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One of the biggest concerns for many people today is economic instability and how it is affecting different sectors. From jobs themselves to many families. Terms such as inflation,   EURIBOR, excessive price rises are, unfortunately, becoming more and more the order of the day.

If we talk about the real estate sector, especially if we emphasize the different types of mortgages, we will see that people who, at the time, signed a mortgage with variabl interest, have seen how the monthly payment they owe to their bank has increase disproportionately. In this sense, there are many people who are wondering about the possibility of  changing their mortgage rate and moving from a variable to a fixed on. Below, we explain the different options available.

Is it possible to change a variable mortgage for a fixed one?

To answer this question, the first thing we must say is YES. Nowadays it is possible to make this change in our type of mortgage. However, it is necessary to evaluate some aspects if we decide to make this change.

So, when we consider making this change, we find two possible options:

  • Transferring the mortgage to another bank, which is known as subrogation.
  • Modify the conditions agreed in our mortgage contract with our bank, known as novation.

In both cases, this is a process that usually involves a series of costs, such as commissions and appraisals.

On the other hand, depending on the loan requested, we must also assess the possible profitability or not of making this change, in view of the increase in fixed mortgages.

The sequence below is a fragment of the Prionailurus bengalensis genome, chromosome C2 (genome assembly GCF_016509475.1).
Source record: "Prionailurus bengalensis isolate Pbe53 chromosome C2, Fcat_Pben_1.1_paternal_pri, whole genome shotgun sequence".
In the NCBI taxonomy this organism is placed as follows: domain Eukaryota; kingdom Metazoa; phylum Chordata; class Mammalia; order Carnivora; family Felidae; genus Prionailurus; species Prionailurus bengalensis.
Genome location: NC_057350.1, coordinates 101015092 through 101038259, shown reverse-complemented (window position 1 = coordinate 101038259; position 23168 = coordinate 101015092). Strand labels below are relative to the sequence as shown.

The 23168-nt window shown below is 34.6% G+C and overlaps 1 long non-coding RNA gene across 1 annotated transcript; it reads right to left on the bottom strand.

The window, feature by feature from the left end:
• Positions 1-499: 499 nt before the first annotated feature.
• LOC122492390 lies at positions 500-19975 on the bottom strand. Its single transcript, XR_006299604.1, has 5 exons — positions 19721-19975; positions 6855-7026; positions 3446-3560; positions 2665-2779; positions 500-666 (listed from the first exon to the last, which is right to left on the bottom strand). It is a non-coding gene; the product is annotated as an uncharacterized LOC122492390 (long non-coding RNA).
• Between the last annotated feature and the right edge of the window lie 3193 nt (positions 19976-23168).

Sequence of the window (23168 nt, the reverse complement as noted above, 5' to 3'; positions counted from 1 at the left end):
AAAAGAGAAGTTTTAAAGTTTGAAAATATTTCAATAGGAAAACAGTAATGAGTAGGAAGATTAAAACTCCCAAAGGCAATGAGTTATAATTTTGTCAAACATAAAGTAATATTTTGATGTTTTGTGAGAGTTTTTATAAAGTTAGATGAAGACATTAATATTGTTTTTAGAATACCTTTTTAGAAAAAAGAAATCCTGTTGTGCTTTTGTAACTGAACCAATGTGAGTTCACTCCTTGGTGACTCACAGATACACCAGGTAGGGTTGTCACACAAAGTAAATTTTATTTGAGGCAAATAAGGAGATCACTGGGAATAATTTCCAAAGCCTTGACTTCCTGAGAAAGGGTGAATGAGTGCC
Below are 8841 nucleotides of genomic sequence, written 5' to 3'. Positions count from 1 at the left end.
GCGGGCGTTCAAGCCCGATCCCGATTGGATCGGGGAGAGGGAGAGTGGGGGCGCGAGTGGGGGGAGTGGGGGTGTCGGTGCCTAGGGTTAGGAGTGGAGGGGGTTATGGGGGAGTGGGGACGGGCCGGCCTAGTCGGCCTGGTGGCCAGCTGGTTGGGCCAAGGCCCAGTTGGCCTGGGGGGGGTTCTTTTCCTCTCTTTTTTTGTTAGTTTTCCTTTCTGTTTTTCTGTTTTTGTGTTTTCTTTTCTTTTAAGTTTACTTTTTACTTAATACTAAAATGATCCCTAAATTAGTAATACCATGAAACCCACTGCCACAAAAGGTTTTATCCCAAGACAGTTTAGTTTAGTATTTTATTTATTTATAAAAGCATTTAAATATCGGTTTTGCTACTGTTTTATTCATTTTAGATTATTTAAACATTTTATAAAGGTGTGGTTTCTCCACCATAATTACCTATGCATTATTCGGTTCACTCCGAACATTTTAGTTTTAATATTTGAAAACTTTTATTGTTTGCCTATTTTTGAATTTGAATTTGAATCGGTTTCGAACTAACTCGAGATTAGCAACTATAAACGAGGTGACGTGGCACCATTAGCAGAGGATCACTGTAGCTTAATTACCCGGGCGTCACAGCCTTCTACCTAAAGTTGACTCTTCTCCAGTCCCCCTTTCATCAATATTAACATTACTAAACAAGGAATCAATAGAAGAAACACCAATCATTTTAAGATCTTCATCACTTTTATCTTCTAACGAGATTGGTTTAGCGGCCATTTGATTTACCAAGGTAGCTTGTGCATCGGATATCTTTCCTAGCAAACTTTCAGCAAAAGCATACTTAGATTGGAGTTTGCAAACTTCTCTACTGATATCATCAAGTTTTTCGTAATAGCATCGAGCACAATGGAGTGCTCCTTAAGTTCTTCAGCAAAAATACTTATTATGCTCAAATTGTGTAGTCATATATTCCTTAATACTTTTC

Subrogation and novation to make a change in mortgage rate

As we have mentioned above, the most common ways to change our mortgage contract is through subrogation or novation.

In the case of the former, there is a change in the financial entity with which we have signed the loan. This change usually entails a change in some of the conditions such as the interest rate to which the mortgage loan was initially subject.

In addition, we may also encounter commission costs when opening a new mortgage with a new bank, and these costs should also be taken into account.

On the other hand, when we talk about novation, this implies modifications in the mortgage clauses through a new agreement with the bank itself. In this case, the interest rate, the capital, the amortisation period or the bonus requirements usually vary.

In the case of novation, and as with subrogation, there is also a fee to be paid, this time to our own bank with which we negotiate the change of conditions, and which usually ranges from 0% to 1% of the percentage of the mortgage credit pending payment.

In either case, we stop paying variable instalments and pay a fixed monthly instalment for the stipulated period until the end of the loan.